SEPTEMBER 21 - 24, 2017

Performances


Jaimi Paige & Mike Rasmussen in the world premiere of Green Eyes, 2008 / Photo: Sofia Piel

Green Eyes with Adam and Eve on a Ferry

by Tennessee Williams
directed by Jef Hall-Flavin
starring Jaimi Paige, Mike Rasmussen, Brenda Curran, and Robertson Dean

Provincetown Tennessee WIlliams Theater Festival

World Premiere

Green Eyes – “the kinkiest play Tennessee Williams ever wrote”

For D.H. Lawrence, the author of Lady Chatterly’s Lover, sexual frustration was the modern malady, and sex —via nature and the primitive subconscious—was the cure. So strong was his feeling for Lawrence that Tennessee Williams co-authored, along with Donald Windham, a stage adaptation of Lawrence’s short story “You Touched Me!” Williams also wrote two one-act plays about Lawrence: I Rise in Flame Cried the Phoenix and Adam and Eve on a Ferry — each play part tribute to Lawrence and part affirmation of the freedom Williams cherished in Lawrence’s philosophy.

In Adam and Eve on a Ferry (1939) Williams casts Lawrence as a charming bully in a comedy of sexual liberation, giving him what appears at times to be almost psychic powers of understanding and infl uence over a young woman who has traveled to where Lawrence was convalescing in the Alpes-Maritimes near the end of his life. While desire and sexuality are major concerns in much of Williams’ writing, sexual acts in and of themselves are usually not, and still sex fl ashes like an electric current from each of his plays to the next. It’s hard to name a Williams’ play in which sex is not a motivating factor or a means by which characters connect. One of the ironies of Williams’ recurring theme of isolation -- the failure of humans to really know and understand one another -- is that they often come to their closest emotional connections through sexual encounters.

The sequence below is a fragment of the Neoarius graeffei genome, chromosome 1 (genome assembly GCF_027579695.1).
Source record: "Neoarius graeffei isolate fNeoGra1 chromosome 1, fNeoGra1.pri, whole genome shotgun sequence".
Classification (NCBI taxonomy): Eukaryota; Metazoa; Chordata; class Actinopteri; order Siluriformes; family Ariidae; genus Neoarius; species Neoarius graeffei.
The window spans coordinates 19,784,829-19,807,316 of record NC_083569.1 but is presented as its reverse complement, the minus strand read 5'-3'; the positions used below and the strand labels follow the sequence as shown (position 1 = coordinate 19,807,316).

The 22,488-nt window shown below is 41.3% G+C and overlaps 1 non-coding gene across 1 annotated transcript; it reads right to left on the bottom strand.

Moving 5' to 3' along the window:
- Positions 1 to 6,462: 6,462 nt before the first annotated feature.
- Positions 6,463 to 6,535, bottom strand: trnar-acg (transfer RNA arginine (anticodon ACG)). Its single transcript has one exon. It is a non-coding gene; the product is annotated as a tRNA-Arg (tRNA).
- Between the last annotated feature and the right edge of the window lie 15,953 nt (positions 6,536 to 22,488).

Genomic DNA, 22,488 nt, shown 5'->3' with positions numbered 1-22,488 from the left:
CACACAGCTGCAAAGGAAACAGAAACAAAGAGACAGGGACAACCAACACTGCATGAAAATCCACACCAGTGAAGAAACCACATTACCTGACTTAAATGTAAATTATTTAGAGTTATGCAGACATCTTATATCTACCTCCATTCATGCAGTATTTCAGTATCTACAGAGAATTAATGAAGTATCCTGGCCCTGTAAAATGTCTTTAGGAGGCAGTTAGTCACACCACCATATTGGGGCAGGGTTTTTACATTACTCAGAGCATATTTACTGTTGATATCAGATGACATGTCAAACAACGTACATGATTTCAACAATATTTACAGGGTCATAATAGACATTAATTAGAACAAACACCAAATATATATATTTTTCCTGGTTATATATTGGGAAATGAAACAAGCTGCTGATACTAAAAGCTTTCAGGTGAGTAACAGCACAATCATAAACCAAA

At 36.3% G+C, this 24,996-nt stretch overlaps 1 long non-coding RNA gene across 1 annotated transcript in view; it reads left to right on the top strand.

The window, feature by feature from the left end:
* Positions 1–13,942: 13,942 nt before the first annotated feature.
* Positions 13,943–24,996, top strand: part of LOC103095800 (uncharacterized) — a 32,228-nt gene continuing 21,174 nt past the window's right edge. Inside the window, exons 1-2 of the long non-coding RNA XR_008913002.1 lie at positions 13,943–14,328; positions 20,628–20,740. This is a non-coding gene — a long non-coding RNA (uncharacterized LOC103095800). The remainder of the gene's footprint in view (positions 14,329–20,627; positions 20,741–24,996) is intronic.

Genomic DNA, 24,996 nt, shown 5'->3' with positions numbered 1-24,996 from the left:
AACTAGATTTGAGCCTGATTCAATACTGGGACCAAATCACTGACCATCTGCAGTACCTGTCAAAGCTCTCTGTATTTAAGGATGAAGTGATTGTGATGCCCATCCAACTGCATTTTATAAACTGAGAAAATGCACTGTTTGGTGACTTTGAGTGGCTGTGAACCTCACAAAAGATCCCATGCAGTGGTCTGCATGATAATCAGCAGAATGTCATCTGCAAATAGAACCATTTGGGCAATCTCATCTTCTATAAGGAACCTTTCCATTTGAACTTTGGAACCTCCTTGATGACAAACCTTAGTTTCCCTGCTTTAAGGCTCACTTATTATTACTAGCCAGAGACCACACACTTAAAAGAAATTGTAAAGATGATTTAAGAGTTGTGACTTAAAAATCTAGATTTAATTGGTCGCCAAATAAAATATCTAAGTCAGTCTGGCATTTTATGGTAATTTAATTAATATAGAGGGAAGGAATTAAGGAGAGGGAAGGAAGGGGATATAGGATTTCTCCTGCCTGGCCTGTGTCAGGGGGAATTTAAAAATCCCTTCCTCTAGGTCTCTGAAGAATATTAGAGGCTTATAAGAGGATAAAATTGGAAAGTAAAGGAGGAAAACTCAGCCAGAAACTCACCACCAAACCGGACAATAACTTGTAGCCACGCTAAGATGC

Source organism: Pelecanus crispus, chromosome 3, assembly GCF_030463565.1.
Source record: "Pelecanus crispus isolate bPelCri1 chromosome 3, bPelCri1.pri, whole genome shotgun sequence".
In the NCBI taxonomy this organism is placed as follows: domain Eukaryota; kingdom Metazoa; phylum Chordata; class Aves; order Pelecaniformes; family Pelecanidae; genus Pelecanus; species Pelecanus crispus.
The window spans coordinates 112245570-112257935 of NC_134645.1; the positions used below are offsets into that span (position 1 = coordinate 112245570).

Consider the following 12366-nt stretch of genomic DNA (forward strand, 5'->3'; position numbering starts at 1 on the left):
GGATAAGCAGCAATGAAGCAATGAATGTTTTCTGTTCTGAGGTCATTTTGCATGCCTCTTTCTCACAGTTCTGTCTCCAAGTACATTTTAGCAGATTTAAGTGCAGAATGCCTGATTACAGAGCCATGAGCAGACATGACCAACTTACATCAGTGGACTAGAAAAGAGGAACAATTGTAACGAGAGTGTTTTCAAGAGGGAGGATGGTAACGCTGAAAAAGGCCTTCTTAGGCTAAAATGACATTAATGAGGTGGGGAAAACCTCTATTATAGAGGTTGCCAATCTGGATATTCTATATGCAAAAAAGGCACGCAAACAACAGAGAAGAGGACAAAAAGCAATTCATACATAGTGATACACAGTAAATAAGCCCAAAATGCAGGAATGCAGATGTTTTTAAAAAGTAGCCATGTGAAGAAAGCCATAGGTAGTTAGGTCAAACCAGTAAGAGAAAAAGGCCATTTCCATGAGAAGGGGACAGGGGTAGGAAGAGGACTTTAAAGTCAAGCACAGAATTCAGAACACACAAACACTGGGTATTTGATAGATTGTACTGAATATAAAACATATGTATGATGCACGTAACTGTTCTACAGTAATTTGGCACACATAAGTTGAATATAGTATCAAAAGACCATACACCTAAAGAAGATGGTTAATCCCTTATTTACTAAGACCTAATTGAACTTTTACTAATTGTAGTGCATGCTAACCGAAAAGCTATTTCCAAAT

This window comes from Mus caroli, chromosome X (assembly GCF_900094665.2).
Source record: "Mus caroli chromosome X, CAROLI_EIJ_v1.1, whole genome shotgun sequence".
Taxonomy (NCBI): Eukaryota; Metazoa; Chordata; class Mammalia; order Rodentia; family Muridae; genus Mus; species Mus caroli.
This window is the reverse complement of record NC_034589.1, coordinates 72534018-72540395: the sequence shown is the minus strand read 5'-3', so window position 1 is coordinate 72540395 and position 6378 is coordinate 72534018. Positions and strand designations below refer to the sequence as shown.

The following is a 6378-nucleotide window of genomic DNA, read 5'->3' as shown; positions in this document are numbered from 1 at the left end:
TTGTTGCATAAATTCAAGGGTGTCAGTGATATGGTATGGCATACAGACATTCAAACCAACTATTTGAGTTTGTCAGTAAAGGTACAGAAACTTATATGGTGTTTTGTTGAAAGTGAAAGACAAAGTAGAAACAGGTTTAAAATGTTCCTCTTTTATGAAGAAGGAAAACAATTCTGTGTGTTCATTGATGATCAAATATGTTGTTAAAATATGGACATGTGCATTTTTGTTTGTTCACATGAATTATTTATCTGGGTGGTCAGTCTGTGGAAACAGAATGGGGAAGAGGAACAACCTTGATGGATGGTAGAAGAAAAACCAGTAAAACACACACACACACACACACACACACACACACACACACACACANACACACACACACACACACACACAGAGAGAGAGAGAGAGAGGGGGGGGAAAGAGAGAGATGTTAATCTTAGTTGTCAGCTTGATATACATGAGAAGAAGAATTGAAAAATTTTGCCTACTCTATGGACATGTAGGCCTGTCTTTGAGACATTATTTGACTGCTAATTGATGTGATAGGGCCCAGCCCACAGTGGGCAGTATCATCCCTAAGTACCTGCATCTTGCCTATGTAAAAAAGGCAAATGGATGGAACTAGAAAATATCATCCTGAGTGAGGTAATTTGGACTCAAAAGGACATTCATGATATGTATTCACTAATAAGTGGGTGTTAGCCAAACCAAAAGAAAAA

In the thirty years that followed Adam and Eve on a Ferry, Williams became known for pushing every kind of sexual boundary on the stage, and usually doing it fi rst. By the time Williams wrote Green Eyes, or No Sight Would Be Worth Seeing (1970), the sexual revolution was in full swing, America was experiencing its greatest turmoil since the Civil War, and Williams had hit bottom in his private life. It is interesting not only that he completed this short play in which rough sex teeters on a thin edge with spiritual awakening, but that Williams’ agent Audrey Wood submitted it for publication. In Green Eyes the sexual act, in and of itself, is important, and its voltage is passed from character to character. Other one-act plays by Williams explore questions of sex and power, but in Green Eyes Williams raised the stakes and the intensity, fusing anger, fear, and desire into a communion of complete emotional exposure.

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